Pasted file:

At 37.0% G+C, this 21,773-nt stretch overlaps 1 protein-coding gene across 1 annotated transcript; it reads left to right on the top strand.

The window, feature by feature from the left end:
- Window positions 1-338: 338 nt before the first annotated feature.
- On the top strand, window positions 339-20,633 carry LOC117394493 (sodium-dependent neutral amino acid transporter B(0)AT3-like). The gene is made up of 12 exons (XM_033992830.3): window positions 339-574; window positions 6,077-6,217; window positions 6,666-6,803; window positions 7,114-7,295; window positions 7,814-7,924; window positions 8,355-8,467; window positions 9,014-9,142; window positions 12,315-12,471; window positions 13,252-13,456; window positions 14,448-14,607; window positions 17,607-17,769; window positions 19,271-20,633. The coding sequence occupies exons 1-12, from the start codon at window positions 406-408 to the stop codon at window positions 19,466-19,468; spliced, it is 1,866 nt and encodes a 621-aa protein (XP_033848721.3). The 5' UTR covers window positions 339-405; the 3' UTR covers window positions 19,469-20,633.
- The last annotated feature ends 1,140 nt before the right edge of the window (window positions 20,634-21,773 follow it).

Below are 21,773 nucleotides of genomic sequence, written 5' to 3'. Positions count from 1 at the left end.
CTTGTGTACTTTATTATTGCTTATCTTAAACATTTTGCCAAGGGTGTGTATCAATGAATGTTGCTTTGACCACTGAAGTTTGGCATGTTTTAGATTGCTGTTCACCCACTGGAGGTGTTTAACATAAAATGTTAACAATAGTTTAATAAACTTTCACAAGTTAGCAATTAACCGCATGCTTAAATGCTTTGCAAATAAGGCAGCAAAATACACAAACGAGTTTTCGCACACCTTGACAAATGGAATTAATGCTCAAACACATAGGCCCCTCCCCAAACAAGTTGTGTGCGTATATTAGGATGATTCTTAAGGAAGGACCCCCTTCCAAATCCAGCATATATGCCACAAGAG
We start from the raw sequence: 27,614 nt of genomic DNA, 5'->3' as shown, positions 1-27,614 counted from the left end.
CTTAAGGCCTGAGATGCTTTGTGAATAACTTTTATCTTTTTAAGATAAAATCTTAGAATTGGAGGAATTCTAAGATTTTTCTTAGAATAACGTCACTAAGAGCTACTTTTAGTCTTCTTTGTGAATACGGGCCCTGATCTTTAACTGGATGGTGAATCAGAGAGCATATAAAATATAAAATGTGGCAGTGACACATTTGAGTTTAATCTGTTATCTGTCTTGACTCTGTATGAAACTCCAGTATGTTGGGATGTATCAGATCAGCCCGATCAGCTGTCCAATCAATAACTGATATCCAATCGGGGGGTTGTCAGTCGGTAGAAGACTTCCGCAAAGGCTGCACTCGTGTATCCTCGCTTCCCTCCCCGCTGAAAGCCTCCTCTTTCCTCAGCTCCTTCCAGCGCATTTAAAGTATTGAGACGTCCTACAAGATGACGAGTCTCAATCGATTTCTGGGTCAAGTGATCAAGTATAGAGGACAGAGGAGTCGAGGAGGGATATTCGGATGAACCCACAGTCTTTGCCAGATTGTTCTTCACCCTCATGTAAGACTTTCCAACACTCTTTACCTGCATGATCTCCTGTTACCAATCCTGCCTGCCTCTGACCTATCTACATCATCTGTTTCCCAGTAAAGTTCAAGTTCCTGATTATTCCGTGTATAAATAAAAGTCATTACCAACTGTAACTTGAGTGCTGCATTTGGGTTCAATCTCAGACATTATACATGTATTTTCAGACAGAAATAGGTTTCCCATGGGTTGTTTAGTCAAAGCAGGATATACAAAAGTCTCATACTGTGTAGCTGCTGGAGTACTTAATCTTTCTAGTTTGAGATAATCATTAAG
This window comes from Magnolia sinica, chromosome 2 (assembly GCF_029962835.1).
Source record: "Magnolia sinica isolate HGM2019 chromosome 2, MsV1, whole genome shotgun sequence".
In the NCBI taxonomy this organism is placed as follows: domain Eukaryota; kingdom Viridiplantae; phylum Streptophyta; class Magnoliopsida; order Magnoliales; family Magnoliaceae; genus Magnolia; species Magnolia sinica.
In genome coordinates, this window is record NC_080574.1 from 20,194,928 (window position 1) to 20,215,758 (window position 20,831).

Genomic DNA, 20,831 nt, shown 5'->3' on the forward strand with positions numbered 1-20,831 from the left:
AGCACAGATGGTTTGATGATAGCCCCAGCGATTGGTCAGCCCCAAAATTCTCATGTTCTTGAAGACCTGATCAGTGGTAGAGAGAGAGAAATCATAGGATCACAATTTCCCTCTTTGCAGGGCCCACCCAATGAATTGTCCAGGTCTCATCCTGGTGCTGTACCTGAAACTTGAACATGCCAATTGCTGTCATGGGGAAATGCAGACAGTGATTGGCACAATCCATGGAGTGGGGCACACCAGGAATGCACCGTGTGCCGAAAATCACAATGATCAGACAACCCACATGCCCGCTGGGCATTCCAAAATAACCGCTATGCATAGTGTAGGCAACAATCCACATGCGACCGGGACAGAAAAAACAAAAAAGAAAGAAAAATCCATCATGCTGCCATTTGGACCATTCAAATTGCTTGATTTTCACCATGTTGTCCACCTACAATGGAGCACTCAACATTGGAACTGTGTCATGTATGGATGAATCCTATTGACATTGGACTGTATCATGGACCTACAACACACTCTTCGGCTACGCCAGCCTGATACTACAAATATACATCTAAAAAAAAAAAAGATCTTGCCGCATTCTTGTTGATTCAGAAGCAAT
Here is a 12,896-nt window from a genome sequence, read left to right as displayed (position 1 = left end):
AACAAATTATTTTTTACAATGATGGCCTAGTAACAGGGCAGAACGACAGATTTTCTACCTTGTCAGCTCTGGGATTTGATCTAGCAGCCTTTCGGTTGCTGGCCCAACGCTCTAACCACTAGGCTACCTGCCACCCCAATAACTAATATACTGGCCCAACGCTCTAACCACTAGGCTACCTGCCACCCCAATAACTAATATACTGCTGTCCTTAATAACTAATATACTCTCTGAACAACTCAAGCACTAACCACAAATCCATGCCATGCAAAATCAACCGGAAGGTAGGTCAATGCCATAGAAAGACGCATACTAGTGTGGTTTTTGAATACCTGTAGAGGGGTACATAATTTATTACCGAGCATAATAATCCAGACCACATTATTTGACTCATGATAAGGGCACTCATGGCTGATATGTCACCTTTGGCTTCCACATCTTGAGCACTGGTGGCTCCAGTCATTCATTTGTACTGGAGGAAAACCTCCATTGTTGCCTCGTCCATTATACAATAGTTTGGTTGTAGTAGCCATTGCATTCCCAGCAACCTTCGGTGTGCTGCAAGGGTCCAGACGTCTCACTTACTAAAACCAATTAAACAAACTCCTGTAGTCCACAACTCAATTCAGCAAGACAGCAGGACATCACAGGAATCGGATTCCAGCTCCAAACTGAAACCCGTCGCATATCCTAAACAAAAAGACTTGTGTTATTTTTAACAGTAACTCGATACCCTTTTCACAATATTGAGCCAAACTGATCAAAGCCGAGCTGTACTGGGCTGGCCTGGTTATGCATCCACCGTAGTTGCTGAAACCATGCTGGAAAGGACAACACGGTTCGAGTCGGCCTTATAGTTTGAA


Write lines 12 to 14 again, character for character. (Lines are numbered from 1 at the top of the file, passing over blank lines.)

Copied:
In the NCBI taxonomy this organism is placed as follows: domain Eukaryota; kingdom Viridiplantae; phylum Streptophyta; class Magnoliopsida; order Magnoliales; family Magnoliaceae; genus Magnolia; species Magnolia sinica.
In genome coordinates, this window is record NC_080574.1 from 20,194,928 (window position 1) to 20,215,758 (window position 20,831).

Genomic DNA, 20,831 nt, shown 5'->3' on the forward strand with positions numbered 1-20,831 from the left: